Although Silk was cultivated and woven by women all around Assam, the silk clothes of a particular place named Sualkuchi achieved much fame during the Ahom rule. Silk was given royal patronage during that period and Sualkuchi was made an important centre of Silk weaving. The Hand-loom industry of Sualkuchi encompasses cotton textile, silk textile as well as Khadi cloth which are, in fact, traditional cloth endowing high social and moral value in and outside the state. However, Sualkuchi is well known for silk textiles both mulberry and muga silk. In fact muga, "the golden fibre" is produced only in Assam and it has also tremendous export potentiality. Such activities are intimately linked with the culture and tradition of the Assamese people since long past.

Muga production received great patronage from the Ahom dynasty in the later period of their rule, under whose reign muga culture thrived and became a part of the social and economic life of the Assamese people. Royalty and senior mandarins were prescribed clothing made of the silk. Ahom kings were known to keep many costly muga sets in the royal storehouse for presentation to distinguished visitors to their court. Queens were personally involved in training weavers. The fabric was also a chief export of the Ahoms.[6]

Muga silk was recognized as a protected geographical indication (GI) in 2007, and was granted a GI logo for trademark purposes in 2014. The logo has been registered with the Assam Science Technology and Environment Council. The Central Silk Board of India has been granted the authority to inspect muga silk products, certify their authenticity and allow producers to use the GI logo.[7] This board is also involved in R&D and infrastructure development for Assamese silk, including muga, through the Central Muga Eri Research & Training Institute (CMER&TI) in Jorhat, Assam.[5]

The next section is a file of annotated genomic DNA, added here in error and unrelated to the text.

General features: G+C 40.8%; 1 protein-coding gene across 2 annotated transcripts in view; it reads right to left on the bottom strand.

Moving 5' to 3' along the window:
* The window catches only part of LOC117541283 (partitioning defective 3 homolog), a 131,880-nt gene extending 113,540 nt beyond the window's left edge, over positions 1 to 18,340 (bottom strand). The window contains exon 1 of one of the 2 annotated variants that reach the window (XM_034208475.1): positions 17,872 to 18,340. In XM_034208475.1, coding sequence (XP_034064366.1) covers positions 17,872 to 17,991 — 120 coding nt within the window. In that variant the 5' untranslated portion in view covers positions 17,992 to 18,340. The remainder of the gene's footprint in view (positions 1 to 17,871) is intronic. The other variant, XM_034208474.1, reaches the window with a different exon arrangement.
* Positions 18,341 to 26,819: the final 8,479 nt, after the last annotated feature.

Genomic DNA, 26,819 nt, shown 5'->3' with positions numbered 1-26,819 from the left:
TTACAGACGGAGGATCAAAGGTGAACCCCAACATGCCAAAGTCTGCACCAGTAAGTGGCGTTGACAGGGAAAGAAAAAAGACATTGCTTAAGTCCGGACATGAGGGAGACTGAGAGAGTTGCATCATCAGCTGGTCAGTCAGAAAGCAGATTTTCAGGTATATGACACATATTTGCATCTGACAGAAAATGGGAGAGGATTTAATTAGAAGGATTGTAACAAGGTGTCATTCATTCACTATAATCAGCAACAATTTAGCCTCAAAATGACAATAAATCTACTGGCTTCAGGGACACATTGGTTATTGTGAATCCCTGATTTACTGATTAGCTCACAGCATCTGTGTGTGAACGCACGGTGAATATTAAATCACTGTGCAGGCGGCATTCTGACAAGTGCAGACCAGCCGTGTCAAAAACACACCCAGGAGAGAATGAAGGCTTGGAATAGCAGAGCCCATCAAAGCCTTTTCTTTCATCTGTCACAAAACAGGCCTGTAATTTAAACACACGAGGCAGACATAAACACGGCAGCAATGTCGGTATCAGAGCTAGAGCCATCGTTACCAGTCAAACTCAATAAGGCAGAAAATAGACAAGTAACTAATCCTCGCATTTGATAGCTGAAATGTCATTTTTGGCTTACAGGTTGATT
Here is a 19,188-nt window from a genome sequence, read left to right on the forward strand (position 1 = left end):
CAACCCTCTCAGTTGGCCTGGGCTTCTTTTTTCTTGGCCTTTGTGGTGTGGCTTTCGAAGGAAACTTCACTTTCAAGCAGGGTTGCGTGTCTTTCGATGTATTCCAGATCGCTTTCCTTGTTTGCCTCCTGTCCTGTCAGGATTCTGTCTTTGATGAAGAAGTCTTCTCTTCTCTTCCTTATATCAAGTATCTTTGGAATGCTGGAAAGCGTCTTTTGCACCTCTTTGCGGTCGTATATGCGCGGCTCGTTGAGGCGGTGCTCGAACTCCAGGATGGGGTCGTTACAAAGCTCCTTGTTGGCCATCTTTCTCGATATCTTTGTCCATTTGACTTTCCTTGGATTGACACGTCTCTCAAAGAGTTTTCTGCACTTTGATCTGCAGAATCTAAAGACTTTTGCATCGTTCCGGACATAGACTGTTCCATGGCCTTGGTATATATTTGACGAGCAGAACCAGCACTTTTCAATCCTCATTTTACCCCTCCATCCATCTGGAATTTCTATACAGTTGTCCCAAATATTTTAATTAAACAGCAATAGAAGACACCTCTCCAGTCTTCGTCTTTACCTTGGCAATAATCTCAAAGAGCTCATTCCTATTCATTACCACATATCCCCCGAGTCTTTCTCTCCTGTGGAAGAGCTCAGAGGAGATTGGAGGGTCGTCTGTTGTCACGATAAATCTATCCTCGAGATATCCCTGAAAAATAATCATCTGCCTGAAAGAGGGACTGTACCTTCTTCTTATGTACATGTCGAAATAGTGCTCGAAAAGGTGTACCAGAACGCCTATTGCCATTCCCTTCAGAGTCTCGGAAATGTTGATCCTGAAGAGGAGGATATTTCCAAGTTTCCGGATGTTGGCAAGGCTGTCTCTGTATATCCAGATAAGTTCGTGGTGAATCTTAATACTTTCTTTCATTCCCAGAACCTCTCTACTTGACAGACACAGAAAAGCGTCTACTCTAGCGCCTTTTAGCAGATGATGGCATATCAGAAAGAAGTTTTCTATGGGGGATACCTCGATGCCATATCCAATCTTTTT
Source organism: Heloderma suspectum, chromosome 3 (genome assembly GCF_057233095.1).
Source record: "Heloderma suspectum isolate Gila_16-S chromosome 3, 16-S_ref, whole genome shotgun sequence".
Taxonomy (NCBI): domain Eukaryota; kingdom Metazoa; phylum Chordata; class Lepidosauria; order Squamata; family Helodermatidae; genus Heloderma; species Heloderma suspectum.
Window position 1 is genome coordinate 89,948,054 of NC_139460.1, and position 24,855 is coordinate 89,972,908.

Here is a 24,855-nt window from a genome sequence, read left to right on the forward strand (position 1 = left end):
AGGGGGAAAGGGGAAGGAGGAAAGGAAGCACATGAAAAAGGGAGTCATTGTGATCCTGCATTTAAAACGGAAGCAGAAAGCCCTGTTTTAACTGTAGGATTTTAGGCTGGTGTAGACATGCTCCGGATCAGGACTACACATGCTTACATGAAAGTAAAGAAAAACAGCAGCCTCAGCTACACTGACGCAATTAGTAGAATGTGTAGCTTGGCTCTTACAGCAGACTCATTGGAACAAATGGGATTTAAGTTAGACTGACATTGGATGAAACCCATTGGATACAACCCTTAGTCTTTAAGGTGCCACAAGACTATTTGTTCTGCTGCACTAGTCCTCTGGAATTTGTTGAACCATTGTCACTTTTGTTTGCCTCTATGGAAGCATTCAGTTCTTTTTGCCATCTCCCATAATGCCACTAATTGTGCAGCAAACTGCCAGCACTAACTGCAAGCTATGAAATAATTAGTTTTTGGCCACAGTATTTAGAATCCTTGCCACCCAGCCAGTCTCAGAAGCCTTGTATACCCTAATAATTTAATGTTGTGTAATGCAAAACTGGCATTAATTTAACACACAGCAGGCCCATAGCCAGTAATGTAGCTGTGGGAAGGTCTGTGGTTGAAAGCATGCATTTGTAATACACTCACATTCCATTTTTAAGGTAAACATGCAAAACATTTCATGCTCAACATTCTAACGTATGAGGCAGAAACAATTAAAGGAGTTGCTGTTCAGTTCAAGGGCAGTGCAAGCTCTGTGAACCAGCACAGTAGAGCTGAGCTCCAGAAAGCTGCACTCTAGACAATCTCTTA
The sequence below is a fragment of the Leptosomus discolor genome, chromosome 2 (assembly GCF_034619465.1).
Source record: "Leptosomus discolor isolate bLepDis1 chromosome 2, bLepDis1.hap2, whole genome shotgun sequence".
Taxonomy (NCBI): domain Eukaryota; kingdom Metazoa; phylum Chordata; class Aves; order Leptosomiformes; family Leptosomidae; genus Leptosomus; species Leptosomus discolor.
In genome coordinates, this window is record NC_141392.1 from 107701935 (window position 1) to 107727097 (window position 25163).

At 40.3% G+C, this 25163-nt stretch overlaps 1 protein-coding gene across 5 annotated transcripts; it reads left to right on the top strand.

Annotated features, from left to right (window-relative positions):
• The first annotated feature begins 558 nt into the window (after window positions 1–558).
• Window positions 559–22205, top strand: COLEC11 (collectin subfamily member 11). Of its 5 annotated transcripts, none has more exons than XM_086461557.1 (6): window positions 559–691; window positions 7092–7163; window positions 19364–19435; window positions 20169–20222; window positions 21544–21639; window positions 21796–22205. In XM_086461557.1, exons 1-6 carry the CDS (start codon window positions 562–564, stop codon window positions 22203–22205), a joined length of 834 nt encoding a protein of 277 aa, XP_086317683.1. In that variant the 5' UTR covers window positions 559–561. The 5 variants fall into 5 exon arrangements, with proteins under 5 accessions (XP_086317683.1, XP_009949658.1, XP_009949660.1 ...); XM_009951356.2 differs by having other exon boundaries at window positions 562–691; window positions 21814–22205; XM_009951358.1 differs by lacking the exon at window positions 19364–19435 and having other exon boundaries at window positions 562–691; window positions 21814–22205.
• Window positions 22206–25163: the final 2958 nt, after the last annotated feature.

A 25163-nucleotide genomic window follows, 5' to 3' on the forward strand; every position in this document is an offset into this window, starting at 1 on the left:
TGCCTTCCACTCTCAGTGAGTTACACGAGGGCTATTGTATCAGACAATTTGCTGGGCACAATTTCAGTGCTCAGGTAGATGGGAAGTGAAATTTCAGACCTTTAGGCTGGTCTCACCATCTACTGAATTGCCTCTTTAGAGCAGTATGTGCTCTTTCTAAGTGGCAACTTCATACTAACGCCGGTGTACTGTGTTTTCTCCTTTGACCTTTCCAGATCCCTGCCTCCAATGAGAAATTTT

India produced 158 tonnes of muga silk in FY 2014–15, out of which 136 tonnes were produced in Assam. India's total silk output in the same period amounted to 28,708 tonnes.[8]


  1. ^ "GI Registry India". Statewise Registration Details of GI Applications. Intellectual property India. Archived from the original on 26 August 2013. Retrieved 27 January 2016.
  2. ^ a b "Muga Silk". Central Silk Board, Ministry of Textiles, Government of India. 3 July 2014. Retrieved 27 January 2016.
  3. ^ Hyde, Nina (1984). "The Queen of Textiles". National Geographic. 165 (1): 14.
  4. ^ "Non-wood products from organisms associated with temperate broad-leaved trees". Food and Agriculture Organization. Retrieved 27 January 2016.
  5. ^ a b "CMER&TI". CMER&TI. Retrieved 31 January 2016.
  6. ^ Phukan, Raju (2012). "Muga Silk Industry of Assam in Historical Perspectives" (PDF). Global Journal of Human-Social Science. 12 (9): 5–8.
  7. ^ "Finally, muga gets GI logo". The Telegraph, Calcutta. 28 April 2014. Retrieved 29 January 2016.
  8. ^ "CSB Annual Report 14-15" (PDF). Annual Report 2014–15. Central Silk Board, India. November 2015. pp. 5, 123. Retrieved 29 January 2016.